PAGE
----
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July 21, 2007


I had some of those thoughts back when Al Gore was going around with the ashtray talking about government specifications.

But remember, when the Democrats approved hundreds of Bush's judicial nominees, and filibustered only the half-dozen or so they found most objectionable, that was deemed an unprecedented level of obstruction by the Republicans. It's almost as if they have a double standard.

It's almost as if they have a double standard.

They have whatever standards they think will advance their interests. In other words, no standards at all.

I've always found it interesting to see what kinds of laws other societies have (or had). Laws, like regs, don't just appear in a vacuum. And all those ridiculous product warnings? You can be sure that some lawsuit is behind almost every one of them.

Extraordinary claims of executive privilege and presidential power?
After debasing himself with lies and "I don't knows" in congressional testimony, the Atty General doesn't resign even if the Dept of Justice morale and functioning goes to hell.

Having a rent-a-riot fomented by staffers to change vote counting in Florida in 2000.

Today's Republican party doesn't respect tradition, comity, custom, or what once was the regular functioning of our political process (all arguably true 'conservative values'). It's amazing how much advantage you can get if you don't care about that stuff.

Everything is for political advantage. Once you realize that,you realize what a difficult and longterm threat they are.

Regarding the comment by me just above:
There was a parenthetical comment missing from my comment above. Between "functioning goes to hell" and .. "Having a rent-a-riot" was the parenthetical (insert any of dozens of things all the way back to ...)

[Sorry, I hadn't respected tradition and used angle brackets instead of parens or brackets. If only politicians were so punished by not respecting tradition.]

I suppose one reason I understand the long product warnings etc. is because by now, after teaching for a while, I have a long list of things I say when I assign papers, all of which are the result of some episode or other. I say: this is due by 5pm on whatever day; why? Because of the time one of my students appeared at my home at 11:50pm, paper in hand.

"They have whatever standards they think will advance their interests. In other words, no standards at all."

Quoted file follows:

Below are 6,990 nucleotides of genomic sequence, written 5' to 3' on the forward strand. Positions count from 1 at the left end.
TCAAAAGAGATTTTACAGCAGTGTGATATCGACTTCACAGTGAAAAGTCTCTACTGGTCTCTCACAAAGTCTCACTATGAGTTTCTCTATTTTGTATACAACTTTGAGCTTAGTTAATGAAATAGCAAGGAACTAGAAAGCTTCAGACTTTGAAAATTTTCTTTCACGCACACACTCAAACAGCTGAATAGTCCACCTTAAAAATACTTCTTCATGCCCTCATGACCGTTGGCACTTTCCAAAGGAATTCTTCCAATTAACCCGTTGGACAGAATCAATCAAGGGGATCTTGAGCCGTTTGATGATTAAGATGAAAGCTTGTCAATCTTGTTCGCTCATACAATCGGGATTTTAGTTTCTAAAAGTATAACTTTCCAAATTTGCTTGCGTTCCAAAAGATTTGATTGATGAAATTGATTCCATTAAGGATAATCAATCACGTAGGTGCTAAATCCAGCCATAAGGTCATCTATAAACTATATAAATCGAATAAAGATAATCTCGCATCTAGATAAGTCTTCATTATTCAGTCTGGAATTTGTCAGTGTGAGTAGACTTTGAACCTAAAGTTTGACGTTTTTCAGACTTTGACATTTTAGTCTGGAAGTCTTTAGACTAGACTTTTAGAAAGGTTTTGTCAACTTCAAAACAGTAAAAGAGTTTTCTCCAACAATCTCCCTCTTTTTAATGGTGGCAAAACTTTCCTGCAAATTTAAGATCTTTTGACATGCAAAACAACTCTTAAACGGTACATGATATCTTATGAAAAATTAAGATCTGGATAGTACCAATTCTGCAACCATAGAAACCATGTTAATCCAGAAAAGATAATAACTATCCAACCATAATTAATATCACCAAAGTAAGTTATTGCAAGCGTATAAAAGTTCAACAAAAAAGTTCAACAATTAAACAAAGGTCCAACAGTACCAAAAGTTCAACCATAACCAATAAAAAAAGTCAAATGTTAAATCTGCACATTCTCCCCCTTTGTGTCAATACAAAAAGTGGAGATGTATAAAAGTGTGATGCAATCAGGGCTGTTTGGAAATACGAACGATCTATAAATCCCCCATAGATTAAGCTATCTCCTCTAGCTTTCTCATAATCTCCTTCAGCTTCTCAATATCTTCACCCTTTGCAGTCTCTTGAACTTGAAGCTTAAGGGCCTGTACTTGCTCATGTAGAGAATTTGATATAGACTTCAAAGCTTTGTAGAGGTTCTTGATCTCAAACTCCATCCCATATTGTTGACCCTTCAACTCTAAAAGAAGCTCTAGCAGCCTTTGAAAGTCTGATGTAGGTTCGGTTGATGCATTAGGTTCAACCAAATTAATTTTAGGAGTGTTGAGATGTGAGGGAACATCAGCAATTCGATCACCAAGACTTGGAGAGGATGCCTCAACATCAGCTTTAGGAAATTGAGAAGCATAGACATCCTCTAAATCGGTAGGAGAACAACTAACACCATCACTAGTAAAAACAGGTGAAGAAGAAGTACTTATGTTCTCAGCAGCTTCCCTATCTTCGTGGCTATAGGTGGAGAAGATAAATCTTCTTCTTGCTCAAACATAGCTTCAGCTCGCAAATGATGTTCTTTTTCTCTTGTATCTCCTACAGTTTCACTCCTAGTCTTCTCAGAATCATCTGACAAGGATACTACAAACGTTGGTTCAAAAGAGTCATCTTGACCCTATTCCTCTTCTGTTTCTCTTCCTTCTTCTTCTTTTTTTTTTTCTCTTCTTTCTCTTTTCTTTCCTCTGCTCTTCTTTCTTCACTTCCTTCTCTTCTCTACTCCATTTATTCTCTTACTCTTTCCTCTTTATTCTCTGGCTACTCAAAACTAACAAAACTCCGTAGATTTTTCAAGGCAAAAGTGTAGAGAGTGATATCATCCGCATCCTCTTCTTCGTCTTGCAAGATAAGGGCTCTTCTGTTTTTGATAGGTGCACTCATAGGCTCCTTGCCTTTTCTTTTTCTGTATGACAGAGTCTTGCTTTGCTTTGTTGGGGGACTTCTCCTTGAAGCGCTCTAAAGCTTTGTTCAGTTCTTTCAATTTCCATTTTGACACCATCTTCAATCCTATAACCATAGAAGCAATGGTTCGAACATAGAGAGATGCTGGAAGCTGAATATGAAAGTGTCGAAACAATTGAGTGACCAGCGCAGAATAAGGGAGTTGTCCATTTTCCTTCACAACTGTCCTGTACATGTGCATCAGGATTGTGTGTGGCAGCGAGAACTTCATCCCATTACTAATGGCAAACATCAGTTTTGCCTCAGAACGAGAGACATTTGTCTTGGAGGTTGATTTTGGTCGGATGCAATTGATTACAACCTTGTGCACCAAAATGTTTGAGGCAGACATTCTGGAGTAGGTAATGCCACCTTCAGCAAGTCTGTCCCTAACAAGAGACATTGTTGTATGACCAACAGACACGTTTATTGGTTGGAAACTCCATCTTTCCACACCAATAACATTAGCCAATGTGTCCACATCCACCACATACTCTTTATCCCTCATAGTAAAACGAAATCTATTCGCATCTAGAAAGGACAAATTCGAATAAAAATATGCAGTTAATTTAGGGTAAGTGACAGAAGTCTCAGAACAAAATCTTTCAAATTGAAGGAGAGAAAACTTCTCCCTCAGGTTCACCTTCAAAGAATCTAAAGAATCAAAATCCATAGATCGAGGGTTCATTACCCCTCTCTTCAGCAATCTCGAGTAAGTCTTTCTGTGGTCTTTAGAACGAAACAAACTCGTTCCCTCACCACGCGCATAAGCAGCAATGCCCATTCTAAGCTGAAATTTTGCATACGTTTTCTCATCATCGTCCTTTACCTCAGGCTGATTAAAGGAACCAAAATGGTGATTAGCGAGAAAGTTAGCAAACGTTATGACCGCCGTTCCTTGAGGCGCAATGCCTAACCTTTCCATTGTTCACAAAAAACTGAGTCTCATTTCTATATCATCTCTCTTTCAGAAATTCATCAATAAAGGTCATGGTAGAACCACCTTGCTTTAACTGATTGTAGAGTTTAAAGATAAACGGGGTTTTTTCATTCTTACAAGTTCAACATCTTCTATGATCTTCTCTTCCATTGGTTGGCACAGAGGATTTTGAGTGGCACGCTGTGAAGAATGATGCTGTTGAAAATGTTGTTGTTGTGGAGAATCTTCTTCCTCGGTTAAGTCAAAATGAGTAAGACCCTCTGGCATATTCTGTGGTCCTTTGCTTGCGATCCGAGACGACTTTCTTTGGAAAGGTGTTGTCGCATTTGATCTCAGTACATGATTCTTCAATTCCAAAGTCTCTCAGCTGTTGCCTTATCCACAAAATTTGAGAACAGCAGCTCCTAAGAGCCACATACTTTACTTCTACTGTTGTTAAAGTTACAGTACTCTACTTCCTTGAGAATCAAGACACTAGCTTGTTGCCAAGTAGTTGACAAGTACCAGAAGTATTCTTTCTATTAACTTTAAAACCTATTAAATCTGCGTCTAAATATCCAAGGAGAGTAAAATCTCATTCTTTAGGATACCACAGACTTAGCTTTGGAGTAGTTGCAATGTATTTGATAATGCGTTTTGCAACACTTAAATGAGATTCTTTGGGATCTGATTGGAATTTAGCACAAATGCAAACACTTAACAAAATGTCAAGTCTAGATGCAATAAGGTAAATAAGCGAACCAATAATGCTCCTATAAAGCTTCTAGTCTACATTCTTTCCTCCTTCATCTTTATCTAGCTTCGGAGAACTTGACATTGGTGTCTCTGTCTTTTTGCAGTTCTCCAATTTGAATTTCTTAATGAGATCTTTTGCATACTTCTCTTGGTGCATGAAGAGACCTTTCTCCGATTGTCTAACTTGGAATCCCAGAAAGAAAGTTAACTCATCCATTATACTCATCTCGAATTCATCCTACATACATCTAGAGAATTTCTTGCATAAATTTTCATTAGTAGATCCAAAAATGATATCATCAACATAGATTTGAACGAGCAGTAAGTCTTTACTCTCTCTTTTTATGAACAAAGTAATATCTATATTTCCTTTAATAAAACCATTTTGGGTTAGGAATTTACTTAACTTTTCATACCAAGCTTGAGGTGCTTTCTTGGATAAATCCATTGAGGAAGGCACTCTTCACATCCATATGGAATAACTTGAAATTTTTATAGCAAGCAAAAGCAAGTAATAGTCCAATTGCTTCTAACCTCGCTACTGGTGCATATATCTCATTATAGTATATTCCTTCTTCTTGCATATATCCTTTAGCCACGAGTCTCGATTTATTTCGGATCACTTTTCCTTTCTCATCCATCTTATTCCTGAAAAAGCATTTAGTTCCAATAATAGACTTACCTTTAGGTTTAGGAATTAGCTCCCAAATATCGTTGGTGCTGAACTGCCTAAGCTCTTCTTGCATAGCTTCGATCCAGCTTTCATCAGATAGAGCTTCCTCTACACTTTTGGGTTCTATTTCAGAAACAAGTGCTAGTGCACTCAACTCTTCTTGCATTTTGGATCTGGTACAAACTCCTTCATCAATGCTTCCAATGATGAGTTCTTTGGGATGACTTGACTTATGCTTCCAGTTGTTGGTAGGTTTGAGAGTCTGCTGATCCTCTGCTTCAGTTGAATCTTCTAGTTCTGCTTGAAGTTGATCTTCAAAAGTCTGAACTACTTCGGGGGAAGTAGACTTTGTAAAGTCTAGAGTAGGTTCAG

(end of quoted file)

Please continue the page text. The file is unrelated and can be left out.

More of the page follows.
The thing is, the Republican blogs repeat this and worse about the Democrats all the time, constantly, non-stop. So when they hear it from Democrats, they know it for an obvious "lie," which they "know" is all that Democrats do.

That it happens to be true in one case, but not in the other, is irrelevant to many. Thus our problem.

Just a couple of things--first off, the current Congress has beaten the record for cloture votes, etc., but they're only on track to triple the total. They haven't tripled it yet.

The other thing is that perhaps the best way to stop the abuse of the filibuster would be to require the filibustering party to actually stand on the Senate floor and halt business. All of this threatening to filibuster bills and taking cloture votes to see if one side can force the other to a vote strikes me as (and forgive the descent into geekiness) similar to the "war" between Vendikar and Eminiar 7, where computers decided who had died and the people were trained to go to suicide booths.

If the Republicans want to filibuster bills, make them pay the price for it. make them do the actual work. And the same goes for the Democrats if and when they find themselves in the minority again. That's the only way to make it selective again.

Gary Farber wrote: "That it happens to be true in one case, but not in the other, is irrelevant to many. Thus our problem."

Exactly. And the frivolous use of impeachment over blowjobs has poisoned the well for the use in circumstances which warrant it. It hurt the Repubs poll numbers for a while, but it crippled Clinton and it reduced the seriousness of impeachment.

I didn't say the problem was easily solved but Republicans can't continue to have few consequences for doing it.

I'd prefer less pussyfooting and more direct and robust tactics. You wanna filibuster? Ok, stand there for hours and filibuster against troops getting 12 months off for 12 months on.